Meta Analysis
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World J Gastroenterol. Dec 7, 2012; 18(45): 6657-6668
Published online Dec 7, 2012. doi: 10.3748/wjg.v18.i45.6657
Meta-analysis of laparoscopic vs open liver resection for hepatocellular carcinoma
Jun-Jie Xiong, Kiran Altaf, Muhammad A Javed, Wei Huang, Rajarshi Mukherjee, Gang Mai, Robert Sutton, Xu-Bao Liu, Wei-Ming Hu
Jun-Jie Xiong, Gang Mai, Xu-Bao Liu, Wei-Ming Hu, Department of Hepato-Biliary-Pancreatic Surgery, West China Hospital, Sichuan University, Chengdu 610041, Sichuan Province, China
Kiran Altaf, Muhammad A Javed, Rajarshi Mukherjee, Robert Sutton, Liverpool NIHR Pancreas Biomedical Research Unit, Royal Liverpool University Hospital, University of Liverpool, Liverpool L69 3GA, United Kingdom
Wei Huang, Pancreatic Diseases Research Group, Department of Integrated Traditional and Western Medicine, West China Hospital, Sichuan University, Chengdu 610041, Sichuan Province, China
Author contributions: Xiong JJ and Altaf K contributed equally to this work; Sutton R, Liu XB and Hu WM designed the research, corrected and approved the manuscript; Xiong JJ and Altaf K developed the literature search and carried out statistical analysis of the studies; Javed MA, Huang W, Mukherjee R and Mai G performed data extraction; Xiong JJ and Altaf K wrote the manuscript; and all authors read and approved the final manuscript.
Correspondence to: Wei-Ming Hu, MD, Professor, Department of Hepato-Biliary-Pancreatic Surgery, West China Hospital, Sichuan University, Guo Xue Rd 37, Chengdu 610041, Sichuan Province, China.
Telephone: +86-28-85422474 Fax: +86-28-85422872
Received: March 25, 2012
Revised: September 17, 2012
Accepted: September 22, 2012
Published online: December 7, 2012

AIM: To conduct a meta-analysis to determine the safety and efficacy of laparoscopic liver resection (LLR) and open liver resection (OLR) for hepatocellular carcinoma (HCC).

METHODS: PubMed (Medline), EMBASE and Science Citation Index Expanded and Cochrane Central Register of Controlled Trials in the Cochrane Library were searched systematically to identify relevant comparative studies reporting outcomes for both LLR and OLR for HCC between January 1992 and February 2012. Two authors independently assessed the trials for inclusion and extracted the data. Meta-analysis was performed using Review Manager Version 5.0 software (The Cochrane Collaboration, Oxford, United Kingdom). Pooled odds ratios (OR) or weighted mean differences (WMD) with 95%CI were calculated using either fixed effects (Mantel-Haenszel method) or random effects models (DerSimonian and Laird method). Evaluated endpoints were operative outcomes (operation time, intraoperative blood loss, blood transfusion requirement), postoperative outcomes (liver failure, cirrhotic decompensation/ascites, bile leakage, postoperative bleeding, pulmonary complications, intraabdominal abscess, mortality, hospital stay and oncologic outcomes (positive resection margins and tumor recurrence).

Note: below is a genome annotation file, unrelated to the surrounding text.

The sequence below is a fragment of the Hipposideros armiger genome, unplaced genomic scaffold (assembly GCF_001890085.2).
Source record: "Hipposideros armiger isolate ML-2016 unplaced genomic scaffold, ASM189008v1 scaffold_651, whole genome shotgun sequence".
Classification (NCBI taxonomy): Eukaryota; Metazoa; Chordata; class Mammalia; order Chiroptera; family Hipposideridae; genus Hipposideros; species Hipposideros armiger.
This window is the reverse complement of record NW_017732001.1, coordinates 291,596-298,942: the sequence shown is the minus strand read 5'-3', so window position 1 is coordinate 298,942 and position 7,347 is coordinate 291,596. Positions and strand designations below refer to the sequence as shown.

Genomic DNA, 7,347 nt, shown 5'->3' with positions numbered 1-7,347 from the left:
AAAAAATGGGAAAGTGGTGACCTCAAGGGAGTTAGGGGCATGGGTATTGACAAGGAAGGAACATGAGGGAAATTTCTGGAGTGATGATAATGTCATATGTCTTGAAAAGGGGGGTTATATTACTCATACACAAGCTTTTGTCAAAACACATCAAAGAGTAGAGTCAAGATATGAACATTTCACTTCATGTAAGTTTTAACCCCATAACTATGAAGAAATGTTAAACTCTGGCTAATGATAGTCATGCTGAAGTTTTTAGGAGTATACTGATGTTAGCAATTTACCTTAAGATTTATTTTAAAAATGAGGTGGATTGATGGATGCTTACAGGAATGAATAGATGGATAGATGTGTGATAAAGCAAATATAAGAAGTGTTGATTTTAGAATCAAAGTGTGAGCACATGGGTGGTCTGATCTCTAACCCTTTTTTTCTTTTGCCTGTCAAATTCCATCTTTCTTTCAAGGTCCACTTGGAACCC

RESULTS: Fifteen eligible non-randomized studies were identified, out of which, 9 high-quality studies involving 550 patients were included, with 234 patients in the LLR group and 316 patients in the OLR group. LLR was associated with significantly lower intraoperative blood loss, based on six studies with 333 patients [WMD: -129.48 mL; 95%CI: -224.76-(-34.21) mL; P = 0.008]. Seven studies involving 416 patients were included to assess blood transfusion requirement between the two groups. The LLR group had lower blood transfusion requirement (OR: 0.49; 95%CI: 0.26-0.91; P = 0.02). While analyzing hospital stay, six studies with 333 patients were included. Patients in the LLR group were found to have shorter hospital stay [WMD: -3.19 d; 95%CI: -4.09-(-2.28) d; P < 0.00001] than their OLR counterpart. Seven studies including 416 patients were pooled together to estimate the odds of developing postoperative ascites in the patient groups. The LLR group appeared to have a lower incidence of postoperative ascites (OR: 0.32; 95%CI: 0.16-0.61; P = 0.0006) as compared with OLR patients. Similarly, fewer patients had liver failure in the LLR group than in the OLR group (OR: 0.15; 95%CI: 0.02-0.95; P = 0.04). However, no significant differences were found between the two approaches with regards to operation time [WMD: 4.69 min; 95%CI: -22.62-32 min; P = 0.74], bile leakage (OR: 0.55; 95%CI: 0.10-3.12; P = 0.50), postoperative bleeding (OR: 0.54; 95%CI: 0.20-1.45; P = 0.22), pulmonary complications (OR: 0.43; 95%CI: 0.18-1.04; P = 0.06), intra-abdominal abscesses (OR: 0.21; 95%CI: 0.01-4.53; P = 0.32), mortality (OR: 0.46; 95%CI: 0.14-1.51; P = 0.20), presence of positive resection margins (OR: 0.59; 95%CI: 0.21-1.62; P = 0.31) and tumor recurrence (OR: 0.95; 95%CI: 0.62-1.46; P = 0.81).

CONCLUSION: LLR appears to be a safe and feasible option for resection of HCC in selected patients based on current evidence. However, further appropriately designed randomized controlled trials should be undertaken to ascertain these findings.

Keywords: Hepatocellular carcinoma, Laparoscopy, Open liver resection, Hepatectomy, Meta-analysis